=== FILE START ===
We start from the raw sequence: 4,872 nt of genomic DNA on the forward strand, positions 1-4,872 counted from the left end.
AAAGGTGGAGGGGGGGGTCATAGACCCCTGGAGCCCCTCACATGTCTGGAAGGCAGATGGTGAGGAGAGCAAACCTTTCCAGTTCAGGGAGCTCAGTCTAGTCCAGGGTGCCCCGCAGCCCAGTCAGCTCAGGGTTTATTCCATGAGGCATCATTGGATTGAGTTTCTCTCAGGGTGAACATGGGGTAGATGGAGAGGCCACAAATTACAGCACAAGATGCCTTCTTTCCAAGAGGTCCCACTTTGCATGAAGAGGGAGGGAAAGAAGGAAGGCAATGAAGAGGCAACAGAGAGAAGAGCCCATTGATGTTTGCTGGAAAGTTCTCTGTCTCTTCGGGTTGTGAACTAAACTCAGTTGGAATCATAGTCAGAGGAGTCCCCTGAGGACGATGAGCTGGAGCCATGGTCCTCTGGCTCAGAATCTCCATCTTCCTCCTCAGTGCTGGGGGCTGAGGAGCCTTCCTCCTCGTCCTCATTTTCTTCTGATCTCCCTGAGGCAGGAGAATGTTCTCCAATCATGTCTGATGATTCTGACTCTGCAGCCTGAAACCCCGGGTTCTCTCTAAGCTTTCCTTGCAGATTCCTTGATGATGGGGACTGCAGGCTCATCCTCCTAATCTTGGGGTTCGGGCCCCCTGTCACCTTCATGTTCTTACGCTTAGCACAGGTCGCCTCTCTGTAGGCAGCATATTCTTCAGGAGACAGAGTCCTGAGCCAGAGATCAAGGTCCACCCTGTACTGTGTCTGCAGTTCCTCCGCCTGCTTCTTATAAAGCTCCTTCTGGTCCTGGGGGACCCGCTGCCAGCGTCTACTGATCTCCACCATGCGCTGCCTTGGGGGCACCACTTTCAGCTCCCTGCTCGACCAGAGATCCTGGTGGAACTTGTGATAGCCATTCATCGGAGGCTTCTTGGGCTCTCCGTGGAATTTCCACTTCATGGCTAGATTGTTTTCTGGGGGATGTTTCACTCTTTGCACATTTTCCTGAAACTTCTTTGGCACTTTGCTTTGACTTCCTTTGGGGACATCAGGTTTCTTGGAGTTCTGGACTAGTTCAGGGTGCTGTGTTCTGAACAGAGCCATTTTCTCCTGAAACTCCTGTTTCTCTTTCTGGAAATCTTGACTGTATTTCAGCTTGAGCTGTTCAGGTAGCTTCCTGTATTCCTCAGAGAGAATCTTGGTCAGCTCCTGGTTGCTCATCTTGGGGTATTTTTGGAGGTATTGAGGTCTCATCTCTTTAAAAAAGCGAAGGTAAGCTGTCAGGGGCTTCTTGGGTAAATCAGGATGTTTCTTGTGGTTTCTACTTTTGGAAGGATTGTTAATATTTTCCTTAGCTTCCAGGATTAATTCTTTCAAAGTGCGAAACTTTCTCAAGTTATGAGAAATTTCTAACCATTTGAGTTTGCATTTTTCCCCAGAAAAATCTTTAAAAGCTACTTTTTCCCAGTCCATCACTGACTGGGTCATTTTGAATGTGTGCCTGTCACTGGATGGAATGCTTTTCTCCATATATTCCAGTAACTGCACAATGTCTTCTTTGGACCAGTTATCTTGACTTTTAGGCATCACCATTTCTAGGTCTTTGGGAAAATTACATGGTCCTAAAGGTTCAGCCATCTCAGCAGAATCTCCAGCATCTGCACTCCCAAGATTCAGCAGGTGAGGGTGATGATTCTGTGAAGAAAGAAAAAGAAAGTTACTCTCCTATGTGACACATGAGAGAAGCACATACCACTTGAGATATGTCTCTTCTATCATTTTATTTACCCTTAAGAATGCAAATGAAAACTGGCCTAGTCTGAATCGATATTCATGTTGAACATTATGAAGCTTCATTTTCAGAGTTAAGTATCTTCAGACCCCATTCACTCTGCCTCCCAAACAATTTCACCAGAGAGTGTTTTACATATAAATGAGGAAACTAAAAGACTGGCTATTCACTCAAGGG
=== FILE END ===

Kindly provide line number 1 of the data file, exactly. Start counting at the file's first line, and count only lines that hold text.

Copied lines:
We start from the raw sequence: 4,872 nt of genomic DNA on the forward strand, positions 1-4,872 counted from the left end.